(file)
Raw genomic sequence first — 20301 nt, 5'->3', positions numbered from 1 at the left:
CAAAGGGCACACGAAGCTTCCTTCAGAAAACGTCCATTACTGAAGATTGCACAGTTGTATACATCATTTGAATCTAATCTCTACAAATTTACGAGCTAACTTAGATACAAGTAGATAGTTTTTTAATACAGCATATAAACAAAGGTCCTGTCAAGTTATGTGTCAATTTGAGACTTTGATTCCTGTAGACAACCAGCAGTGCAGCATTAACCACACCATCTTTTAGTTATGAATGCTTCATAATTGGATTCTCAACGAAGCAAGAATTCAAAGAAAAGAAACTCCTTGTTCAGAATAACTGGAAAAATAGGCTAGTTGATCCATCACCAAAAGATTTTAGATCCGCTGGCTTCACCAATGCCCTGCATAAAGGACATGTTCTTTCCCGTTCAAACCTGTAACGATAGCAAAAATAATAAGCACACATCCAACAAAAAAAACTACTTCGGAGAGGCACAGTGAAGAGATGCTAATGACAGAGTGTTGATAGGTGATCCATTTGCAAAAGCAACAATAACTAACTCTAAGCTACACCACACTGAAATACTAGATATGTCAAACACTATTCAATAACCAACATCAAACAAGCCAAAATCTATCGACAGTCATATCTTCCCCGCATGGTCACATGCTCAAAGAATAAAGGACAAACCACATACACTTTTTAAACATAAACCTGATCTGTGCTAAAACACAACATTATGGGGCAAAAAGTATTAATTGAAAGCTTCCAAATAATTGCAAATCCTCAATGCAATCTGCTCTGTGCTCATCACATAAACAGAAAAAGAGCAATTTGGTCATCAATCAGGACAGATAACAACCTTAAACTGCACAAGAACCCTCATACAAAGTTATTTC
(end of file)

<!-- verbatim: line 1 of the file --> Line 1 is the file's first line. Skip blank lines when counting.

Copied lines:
Raw genomic sequence first — 20301 nt, 5'->3', positions numbered from 1 at the left: